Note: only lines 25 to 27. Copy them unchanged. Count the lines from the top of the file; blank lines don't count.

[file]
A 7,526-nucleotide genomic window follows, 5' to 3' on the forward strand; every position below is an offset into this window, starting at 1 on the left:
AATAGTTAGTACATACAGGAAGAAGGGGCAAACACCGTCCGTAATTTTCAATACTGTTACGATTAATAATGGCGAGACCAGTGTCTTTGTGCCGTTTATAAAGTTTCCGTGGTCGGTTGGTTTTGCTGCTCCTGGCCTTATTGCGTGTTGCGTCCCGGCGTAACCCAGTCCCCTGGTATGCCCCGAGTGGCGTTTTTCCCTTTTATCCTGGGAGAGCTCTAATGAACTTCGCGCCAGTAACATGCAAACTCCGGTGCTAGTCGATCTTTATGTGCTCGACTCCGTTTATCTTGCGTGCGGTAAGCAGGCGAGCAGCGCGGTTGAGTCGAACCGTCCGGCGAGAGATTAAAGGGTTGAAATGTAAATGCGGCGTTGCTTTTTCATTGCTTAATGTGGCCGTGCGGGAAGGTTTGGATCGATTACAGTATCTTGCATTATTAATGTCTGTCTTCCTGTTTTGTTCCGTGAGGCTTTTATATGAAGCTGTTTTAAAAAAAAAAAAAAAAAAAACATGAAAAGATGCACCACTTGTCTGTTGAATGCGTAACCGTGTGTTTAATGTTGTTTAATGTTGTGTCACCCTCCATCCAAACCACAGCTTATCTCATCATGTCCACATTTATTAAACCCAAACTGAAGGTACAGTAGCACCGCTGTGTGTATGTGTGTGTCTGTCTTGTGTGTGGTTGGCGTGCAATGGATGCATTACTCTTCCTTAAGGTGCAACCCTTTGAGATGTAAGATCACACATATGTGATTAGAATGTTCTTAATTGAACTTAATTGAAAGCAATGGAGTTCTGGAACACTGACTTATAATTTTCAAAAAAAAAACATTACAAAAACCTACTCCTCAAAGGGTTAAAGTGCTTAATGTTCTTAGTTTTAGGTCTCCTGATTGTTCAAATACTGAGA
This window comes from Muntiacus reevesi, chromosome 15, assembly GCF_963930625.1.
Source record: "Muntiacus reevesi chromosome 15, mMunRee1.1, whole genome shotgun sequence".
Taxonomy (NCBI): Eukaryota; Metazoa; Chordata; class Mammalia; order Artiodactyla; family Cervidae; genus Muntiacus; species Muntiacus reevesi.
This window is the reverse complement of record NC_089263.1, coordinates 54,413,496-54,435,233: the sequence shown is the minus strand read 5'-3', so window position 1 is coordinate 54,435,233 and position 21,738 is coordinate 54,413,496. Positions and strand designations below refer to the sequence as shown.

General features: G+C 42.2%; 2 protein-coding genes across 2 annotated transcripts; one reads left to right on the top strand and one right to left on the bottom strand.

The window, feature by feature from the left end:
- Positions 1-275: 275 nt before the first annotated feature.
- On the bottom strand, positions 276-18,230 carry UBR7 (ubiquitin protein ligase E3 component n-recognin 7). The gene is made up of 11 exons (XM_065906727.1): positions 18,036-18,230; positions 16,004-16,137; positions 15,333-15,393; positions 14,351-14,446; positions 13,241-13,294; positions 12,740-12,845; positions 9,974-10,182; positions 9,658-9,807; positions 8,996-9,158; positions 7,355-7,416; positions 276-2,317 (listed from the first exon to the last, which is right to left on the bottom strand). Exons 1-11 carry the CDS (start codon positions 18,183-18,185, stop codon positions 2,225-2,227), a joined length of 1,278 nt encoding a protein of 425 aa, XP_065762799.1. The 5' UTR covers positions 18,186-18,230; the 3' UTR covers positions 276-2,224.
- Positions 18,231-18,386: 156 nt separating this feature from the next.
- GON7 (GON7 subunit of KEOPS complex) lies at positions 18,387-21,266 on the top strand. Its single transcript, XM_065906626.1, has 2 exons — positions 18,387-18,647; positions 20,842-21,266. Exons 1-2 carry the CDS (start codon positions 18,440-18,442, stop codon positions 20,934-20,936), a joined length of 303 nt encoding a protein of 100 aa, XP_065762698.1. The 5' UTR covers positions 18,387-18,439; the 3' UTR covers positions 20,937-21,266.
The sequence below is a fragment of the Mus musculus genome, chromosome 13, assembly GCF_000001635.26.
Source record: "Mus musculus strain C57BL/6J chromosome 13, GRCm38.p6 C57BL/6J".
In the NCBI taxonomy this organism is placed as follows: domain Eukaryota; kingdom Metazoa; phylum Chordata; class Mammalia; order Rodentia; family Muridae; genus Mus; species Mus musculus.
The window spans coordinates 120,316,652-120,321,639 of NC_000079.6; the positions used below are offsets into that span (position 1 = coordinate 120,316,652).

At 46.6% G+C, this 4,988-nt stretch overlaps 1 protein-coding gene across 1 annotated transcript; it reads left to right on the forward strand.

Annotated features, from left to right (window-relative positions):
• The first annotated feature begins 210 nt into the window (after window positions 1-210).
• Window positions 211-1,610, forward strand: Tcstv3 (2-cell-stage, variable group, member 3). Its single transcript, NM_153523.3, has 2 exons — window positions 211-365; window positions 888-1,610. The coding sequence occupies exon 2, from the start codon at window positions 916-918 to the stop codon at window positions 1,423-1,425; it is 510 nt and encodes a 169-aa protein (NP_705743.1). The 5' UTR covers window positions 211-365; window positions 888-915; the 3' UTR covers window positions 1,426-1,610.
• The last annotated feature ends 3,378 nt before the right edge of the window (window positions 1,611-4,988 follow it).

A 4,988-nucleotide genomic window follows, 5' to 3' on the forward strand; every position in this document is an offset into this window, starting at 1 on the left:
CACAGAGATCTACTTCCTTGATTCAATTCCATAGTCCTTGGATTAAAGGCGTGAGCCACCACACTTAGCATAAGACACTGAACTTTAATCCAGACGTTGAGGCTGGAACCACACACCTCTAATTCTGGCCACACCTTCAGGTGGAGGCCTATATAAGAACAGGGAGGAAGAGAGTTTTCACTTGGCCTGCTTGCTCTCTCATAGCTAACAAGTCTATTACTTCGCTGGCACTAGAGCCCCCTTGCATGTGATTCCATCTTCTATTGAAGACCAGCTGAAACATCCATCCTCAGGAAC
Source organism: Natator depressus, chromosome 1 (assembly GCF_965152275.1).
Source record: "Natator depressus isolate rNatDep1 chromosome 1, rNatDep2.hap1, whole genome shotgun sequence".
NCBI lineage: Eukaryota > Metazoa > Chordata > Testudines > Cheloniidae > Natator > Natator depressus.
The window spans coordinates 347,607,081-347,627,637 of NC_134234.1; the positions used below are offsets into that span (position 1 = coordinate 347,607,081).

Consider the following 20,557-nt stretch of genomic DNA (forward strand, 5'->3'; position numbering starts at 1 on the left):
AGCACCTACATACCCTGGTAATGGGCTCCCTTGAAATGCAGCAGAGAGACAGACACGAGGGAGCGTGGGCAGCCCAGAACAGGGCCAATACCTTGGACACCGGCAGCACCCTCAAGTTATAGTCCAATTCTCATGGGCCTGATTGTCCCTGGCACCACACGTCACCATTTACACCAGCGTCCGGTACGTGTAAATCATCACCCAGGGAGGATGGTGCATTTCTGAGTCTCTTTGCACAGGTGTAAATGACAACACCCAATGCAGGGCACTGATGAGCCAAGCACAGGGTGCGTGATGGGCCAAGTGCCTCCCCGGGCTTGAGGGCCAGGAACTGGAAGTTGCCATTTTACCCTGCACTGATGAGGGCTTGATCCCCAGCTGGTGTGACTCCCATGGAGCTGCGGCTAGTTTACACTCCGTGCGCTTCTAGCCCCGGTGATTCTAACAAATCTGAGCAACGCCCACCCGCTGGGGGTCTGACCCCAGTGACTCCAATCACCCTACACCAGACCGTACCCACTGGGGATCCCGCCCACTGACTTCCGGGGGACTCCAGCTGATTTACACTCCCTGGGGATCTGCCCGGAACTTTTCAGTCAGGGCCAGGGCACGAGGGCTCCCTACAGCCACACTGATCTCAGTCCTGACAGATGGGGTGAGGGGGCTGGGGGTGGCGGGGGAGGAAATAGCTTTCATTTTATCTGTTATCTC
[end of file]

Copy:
Source record: "Natator depressus isolate rNatDep1 chromosome 1, rNatDep2.hap1, whole genome shotgun sequence".
NCBI lineage: Eukaryota > Metazoa > Chordata > Testudines > Cheloniidae > Natator > Natator depressus.
The window spans coordinates 347,607,081-347,627,637 of NC_134234.1; the positions used below are offsets into that span (position 1 = coordinate 347,607,081).